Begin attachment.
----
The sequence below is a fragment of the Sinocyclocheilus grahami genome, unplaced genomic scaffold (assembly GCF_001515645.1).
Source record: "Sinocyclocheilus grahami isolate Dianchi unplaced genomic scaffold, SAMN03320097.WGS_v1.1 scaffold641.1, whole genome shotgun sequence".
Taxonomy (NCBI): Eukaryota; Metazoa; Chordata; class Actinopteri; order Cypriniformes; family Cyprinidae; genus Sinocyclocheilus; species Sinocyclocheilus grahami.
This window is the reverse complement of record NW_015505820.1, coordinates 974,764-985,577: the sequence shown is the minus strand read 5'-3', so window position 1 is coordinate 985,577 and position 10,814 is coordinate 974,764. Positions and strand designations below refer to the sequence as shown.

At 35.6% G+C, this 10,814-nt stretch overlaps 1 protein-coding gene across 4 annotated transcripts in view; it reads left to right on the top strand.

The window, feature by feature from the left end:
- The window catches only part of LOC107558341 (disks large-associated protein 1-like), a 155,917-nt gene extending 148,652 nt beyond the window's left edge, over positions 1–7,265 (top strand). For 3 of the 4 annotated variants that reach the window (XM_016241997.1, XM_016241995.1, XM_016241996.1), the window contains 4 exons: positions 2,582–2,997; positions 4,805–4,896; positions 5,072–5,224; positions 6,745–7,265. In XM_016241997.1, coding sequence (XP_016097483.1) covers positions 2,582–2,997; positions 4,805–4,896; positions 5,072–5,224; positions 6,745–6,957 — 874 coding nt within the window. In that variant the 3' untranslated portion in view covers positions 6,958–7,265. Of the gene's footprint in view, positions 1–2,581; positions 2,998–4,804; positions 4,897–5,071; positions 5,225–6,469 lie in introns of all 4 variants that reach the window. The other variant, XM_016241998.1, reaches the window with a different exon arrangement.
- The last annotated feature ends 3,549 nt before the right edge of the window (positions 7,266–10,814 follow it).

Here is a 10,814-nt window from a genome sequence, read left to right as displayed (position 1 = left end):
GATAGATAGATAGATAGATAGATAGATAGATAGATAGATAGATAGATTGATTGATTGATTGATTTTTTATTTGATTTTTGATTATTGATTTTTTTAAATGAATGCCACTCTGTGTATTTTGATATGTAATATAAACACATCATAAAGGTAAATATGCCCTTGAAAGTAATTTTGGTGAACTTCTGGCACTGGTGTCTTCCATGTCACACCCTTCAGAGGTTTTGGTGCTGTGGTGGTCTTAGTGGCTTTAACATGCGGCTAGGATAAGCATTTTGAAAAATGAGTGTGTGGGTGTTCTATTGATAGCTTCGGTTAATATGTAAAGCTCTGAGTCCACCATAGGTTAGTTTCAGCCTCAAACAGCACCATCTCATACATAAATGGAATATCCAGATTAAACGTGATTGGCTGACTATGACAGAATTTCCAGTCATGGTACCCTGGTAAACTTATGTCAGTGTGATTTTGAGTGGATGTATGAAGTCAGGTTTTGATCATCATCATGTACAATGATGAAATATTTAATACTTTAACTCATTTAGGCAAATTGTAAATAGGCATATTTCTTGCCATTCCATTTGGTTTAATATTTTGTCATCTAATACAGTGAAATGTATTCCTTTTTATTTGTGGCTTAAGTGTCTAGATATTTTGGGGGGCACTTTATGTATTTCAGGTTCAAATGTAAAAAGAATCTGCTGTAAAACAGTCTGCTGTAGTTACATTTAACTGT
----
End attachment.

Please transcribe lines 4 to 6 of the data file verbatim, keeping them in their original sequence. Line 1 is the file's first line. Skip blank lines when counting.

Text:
This window is the reverse complement of record NW_015505820.1, coordinates 974,764-985,577: the sequence shown is the minus strand read 5'-3', so window position 1 is coordinate 985,577 and position 10,814 is coordinate 974,764. Positions and strand designations below refer to the sequence as shown.

At 35.6% G+C, this 10,814-nt stretch overlaps 1 protein-coding gene across 4 annotated transcripts in view; it reads left to right on the top strand.

The window, feature by feature from the left end: